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# How do I insert a multimap into another multimap?

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I've looked around and can't seem to find the answer.

Here is my multimap and an attempt at my idea of what I want to do:

[source lang="cpp"] // declared multimap of x/y/object
std::multimap<int, std::multimap<int, GameObject*>*> gameObj;

// pseodo code of what I want to do:
GameObject* tempObj = new GameObject;
gameObj.insert({ 1, { 1, tempObj });[/source]

Any ideas?

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Your multimap has a pointer to a multimap as the value, so you need to pass a pointer when you insert into it. Probably by using new to allocate a multimap. So something like:
 gameObj.insert(std::make_pair(1, new std::multimap<int, GameObject *>())); 

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Your multimap has a pointer to a multimap as the value, so you need to pass a pointer when you insert into it. Probably by using new to allocate a multimap. So something like:
 gameObj.insert(std::make_pair(1, new std::multimap<int, GameObject *>())); 

Thank you. Worked perfectly!

Here's what I did:

[source lang="cpp"] std::multimap<int, std::multimap<int, GameObject*>*> go2;
std::multimap<int, std::multimap<int, GameObject*>*>::iterator it1, itlow1, ithigh1;
std::multimap<int, GameObject*>::iterator it2;

// just return first result (better used with map than multimap)
it1 = go2.find(x);
it1->second->find(y);//->second;

// inserting a new object
go2.insert(std::make_pair( 1, new std::multimap<int, GameObject *>() ));

// make object to insert
std::multimap<int, GameObject*> gameObj;
GameObject* insertedGameObject = new GameObject;

// inserting object
gameObj.insert({ 1, insertedGameObject });
go2.insert(std::make_pair( 1, &gameObj ));

itlow1 = go2.lower_bound(x);
ithigh1 = go2.upper_bound(x);

// interate through all uppper/lower x/y values
for (it1 = itlow1 ; it1 != ithigh1; ++it1)
{
for (it2 = it1->second->lower_bound(y); it2 != it1->second->upper_bound(y); ++it2)
{
// do something
}
}[/source]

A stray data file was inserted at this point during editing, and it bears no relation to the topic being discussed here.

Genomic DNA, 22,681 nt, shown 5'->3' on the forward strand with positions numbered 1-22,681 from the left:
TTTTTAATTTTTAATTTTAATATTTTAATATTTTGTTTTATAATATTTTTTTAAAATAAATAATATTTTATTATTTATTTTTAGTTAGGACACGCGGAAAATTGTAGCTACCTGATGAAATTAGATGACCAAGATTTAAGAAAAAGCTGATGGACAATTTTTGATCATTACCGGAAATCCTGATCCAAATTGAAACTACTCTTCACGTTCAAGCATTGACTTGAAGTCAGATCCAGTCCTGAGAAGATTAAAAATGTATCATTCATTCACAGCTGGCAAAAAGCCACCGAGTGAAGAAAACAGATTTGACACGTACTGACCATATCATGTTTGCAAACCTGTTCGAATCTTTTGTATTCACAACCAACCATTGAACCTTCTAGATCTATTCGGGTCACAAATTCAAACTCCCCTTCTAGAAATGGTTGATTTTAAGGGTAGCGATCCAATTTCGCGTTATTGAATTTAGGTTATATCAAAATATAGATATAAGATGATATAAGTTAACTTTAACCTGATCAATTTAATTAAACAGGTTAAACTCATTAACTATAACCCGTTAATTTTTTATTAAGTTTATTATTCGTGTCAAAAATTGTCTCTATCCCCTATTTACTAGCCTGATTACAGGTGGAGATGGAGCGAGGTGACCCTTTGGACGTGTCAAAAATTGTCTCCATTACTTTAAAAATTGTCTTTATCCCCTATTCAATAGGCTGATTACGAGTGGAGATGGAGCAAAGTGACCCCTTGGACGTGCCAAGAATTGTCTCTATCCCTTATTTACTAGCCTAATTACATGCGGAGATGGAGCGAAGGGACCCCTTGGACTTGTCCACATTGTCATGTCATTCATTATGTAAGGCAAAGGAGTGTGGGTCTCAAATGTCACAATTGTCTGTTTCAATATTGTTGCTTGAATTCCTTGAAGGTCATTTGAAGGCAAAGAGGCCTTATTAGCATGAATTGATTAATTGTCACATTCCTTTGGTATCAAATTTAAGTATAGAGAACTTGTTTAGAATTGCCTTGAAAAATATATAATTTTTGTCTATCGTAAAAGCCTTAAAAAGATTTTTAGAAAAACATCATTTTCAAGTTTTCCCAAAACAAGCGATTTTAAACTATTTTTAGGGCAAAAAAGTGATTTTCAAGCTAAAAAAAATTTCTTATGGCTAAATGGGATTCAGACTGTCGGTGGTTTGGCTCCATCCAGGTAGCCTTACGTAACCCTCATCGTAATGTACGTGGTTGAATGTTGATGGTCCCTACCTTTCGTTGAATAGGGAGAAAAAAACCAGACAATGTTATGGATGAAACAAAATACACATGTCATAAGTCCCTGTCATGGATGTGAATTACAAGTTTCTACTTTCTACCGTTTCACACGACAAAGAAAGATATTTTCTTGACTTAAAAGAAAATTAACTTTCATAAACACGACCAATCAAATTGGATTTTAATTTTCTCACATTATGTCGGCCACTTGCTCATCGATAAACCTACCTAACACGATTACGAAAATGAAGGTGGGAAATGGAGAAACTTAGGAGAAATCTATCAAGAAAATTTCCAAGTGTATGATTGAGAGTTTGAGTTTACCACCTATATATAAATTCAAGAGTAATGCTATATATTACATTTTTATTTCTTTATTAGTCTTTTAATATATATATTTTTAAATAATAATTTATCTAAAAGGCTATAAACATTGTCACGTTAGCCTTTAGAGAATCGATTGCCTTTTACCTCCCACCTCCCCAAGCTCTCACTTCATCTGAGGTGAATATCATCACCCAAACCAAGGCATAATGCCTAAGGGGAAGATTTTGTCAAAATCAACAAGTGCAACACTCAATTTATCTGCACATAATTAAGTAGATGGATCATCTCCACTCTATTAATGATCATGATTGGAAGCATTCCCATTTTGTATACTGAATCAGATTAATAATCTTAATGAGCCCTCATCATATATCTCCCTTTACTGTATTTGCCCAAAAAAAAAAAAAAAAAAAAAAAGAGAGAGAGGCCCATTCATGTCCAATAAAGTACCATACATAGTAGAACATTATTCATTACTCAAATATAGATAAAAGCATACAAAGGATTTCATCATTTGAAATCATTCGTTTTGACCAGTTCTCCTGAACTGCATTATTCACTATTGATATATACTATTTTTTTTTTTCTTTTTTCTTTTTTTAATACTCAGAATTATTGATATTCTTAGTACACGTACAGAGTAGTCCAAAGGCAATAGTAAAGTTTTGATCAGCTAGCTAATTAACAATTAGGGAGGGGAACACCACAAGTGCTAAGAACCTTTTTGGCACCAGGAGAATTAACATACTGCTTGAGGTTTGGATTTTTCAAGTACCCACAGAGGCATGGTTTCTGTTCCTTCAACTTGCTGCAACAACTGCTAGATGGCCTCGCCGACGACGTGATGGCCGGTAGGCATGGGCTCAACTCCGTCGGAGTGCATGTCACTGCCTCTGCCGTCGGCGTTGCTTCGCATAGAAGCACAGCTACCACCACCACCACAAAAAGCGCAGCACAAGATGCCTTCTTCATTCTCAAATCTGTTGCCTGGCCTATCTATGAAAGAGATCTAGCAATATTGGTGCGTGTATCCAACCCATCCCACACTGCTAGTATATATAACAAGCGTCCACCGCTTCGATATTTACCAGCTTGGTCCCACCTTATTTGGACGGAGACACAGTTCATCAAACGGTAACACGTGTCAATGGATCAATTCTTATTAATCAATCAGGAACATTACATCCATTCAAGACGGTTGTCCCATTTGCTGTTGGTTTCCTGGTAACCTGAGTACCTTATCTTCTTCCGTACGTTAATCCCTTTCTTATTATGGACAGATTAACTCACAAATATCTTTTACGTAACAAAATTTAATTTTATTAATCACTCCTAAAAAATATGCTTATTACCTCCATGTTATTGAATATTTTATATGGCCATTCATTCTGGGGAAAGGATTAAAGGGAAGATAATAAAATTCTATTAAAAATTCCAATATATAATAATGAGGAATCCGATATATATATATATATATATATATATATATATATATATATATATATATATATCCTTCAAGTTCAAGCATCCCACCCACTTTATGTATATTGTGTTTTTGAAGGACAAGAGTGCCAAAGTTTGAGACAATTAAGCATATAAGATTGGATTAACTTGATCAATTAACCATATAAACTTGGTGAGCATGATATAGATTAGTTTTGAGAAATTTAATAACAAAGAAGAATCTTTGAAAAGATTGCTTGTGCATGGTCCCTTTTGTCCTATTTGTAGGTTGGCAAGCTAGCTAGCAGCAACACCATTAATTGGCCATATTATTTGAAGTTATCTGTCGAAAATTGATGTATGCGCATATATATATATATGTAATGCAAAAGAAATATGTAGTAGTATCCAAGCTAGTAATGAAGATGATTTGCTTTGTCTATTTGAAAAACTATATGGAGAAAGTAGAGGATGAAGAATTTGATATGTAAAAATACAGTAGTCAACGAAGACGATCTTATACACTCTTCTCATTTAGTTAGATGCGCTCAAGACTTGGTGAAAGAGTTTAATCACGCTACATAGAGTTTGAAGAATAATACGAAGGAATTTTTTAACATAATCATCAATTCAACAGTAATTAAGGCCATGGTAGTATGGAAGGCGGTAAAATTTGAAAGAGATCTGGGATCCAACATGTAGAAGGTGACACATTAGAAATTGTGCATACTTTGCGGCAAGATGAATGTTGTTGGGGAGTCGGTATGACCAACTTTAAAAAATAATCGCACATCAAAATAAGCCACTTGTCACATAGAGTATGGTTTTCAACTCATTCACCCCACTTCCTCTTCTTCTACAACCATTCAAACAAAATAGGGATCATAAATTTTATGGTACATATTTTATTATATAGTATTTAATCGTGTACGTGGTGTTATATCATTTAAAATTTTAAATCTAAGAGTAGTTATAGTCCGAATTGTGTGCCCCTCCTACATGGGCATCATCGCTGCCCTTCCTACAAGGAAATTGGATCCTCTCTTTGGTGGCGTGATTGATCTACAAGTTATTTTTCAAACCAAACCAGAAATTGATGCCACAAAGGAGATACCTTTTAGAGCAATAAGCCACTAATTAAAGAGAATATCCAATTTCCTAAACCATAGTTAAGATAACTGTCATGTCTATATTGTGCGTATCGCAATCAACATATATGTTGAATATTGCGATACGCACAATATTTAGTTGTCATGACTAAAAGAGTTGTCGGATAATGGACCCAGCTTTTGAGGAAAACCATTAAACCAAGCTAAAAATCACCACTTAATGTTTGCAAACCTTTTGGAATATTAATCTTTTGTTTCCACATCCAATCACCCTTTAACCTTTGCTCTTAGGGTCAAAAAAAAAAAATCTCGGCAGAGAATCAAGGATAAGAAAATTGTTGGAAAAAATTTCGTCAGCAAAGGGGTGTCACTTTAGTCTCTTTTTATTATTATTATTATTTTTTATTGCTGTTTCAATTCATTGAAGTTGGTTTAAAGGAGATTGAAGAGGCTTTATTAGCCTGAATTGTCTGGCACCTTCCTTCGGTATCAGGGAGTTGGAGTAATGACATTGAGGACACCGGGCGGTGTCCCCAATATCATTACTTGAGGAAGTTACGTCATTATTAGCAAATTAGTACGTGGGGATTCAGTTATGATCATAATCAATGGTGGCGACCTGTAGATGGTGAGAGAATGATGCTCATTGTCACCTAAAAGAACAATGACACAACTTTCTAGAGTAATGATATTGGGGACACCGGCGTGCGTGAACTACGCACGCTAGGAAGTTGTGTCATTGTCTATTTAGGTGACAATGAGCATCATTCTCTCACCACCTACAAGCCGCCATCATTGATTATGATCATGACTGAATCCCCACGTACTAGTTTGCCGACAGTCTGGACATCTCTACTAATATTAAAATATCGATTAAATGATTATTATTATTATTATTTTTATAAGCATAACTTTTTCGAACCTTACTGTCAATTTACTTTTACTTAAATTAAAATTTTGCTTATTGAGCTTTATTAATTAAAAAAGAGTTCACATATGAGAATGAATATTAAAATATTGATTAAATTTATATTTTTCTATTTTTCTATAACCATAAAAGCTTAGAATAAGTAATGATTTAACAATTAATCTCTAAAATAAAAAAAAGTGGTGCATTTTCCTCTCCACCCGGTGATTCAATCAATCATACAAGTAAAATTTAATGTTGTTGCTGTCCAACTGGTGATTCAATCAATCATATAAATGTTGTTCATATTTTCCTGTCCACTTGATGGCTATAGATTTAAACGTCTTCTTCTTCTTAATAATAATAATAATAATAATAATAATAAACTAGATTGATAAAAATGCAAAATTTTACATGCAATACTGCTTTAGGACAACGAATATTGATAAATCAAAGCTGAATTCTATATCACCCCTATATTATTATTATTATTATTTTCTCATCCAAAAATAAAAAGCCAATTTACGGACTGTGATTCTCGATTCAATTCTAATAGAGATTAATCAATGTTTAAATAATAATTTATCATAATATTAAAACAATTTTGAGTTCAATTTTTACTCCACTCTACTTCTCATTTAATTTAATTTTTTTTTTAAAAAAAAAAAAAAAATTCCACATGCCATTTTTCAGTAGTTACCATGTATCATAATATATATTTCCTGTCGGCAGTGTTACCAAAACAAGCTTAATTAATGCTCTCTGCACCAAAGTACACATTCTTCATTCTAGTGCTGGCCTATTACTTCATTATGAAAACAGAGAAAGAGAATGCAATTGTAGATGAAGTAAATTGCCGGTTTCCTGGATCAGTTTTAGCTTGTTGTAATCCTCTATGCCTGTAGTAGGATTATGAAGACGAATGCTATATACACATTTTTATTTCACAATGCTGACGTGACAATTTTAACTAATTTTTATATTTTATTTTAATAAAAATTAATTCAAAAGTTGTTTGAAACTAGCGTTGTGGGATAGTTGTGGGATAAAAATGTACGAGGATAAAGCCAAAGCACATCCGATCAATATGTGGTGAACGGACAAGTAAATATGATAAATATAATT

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When doing containers within containers, it helps to typedef them (if it makes sense in whatever context your code is in).
typedef std::multimap<int, GameObject*> GameObjectMap; std::multimap<int, GameObjectMap*> gameObj;

Second, you 'new' a GameObject, but call it 'tempObj'. A new'd variable is definitely not temporary. Anything you new must be deleted. Your map will not delete it for you.
Likewise, following SiCrane's suggestion, you need to remember to delete any std::multimap<int, GameObject*> you new.

If you use smart pointers, the smart pointers will delete the memory for you - but as it stands, you'll have multiple massive memory leaks (depending on the number of GameObjects and how hefty they are).

I like to typedef my smart pointers within GameObject class itself, so I can use GameObject::Ptr instead of std::shared_ptr<GameObject>.

This will result in code that looks like this:
typedef std::multimap<int, GameObject*> GameObjectMap; std::multimap<int, GameObjectMap> gameObjects; gameObject.insert({1, {1, std::make_shared<GameObject>(...arguments for GameObject constructor...)}}); 

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A multimap inside a multimap sounds like quite the hairy data structure, not to mention the extra memory management you incur by having the outer multimap store pointers to the inner multimaps! You could accomplish the same thing with a single multimap to your objects and a composite key

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When doing containers within containers, it helps to typedef them (if it makes sense in whatever context your code is in).
typedef std::multimap<int, GameObject*> GameObjectMap; std::multimap<int, GameObjectMap*> gameObj;

Second, you 'new' a GameObject, but call it 'tempObj'. A new'd variable is definitely not temporary. Anything you new must be deleted. Your map will not delete it for you.
Likewise, following SiCrane's suggestion, you need to remember to delete any std::multimap<int, GameObject*> you new.

If you use smart pointers, the smart pointers will delete the memory for you - but as it stands, you'll have multiple massive memory leaks (depending on the number of GameObjects and how hefty they are).

I like to typedef my smart pointers within GameObject class itself, so I can use GameObject::Ptr instead of std::shared_ptr<GameObject>.

This will result in code that looks like this:
typedef std::multimap<int, GameObject*> GameObjectMap; std::multimap<int, GameObjectMap> gameObjects; gameObject.insert({1, {1, std::make_shared<GameObject>(...arguments for GameObject constructor...)}}); 

Thank you for this info. It's embarrassing how neglectful I've been with deleting my 'new' objects. I also for some reason thought that when the object went out of scope it was delete automatically but after hearing you and reading a little it isn't. A good find here. As far as smart pointers I, they seem like a lazy way to do things but perhaps that's perfect for me for now.

A multimap inside a multimap sounds like quite the hairy data structure, not to mention the extra memory management you incur by having the outer multimap store pointers to the inner multimaps! You could accomplish the same thing with a single multimap to your objects and a composite key[/quote]
A composite key? I don't think I've heard of this before. I've just dabbled into this on google and it looks like I have a little reading to do, thanks.